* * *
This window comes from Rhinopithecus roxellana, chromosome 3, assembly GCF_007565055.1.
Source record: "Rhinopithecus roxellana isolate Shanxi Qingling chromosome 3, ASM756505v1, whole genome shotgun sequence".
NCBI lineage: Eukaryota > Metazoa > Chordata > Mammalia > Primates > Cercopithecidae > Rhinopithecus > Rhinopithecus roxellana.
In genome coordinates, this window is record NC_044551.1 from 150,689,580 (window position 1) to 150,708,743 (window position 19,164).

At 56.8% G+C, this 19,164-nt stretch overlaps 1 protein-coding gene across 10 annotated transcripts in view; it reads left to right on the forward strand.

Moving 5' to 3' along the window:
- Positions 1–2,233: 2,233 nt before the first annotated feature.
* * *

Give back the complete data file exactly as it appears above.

This window comes from Rhinopithecus roxellana, chromosome 3, assembly GCF_007565055.1.
Source record: "Rhinopithecus roxellana isolate Shanxi Qingling chromosome 3, ASM756505v1, whole genome shotgun sequence".
NCBI lineage: Eukaryota > Metazoa > Chordata > Mammalia > Primates > Cercopithecidae > Rhinopithecus > Rhinopithecus roxellana.
In genome coordinates, this window is record NC_044551.1 from 150,689,580 (window position 1) to 150,708,743 (window position 19,164).

At 56.8% G+C, this 19,164-nt stretch overlaps 1 protein-coding gene across 10 annotated transcripts in view; it reads left to right on the forward strand.

Moving 5' to 3' along the window:
- Positions 1–2,233: 2,233 nt before the first annotated feature.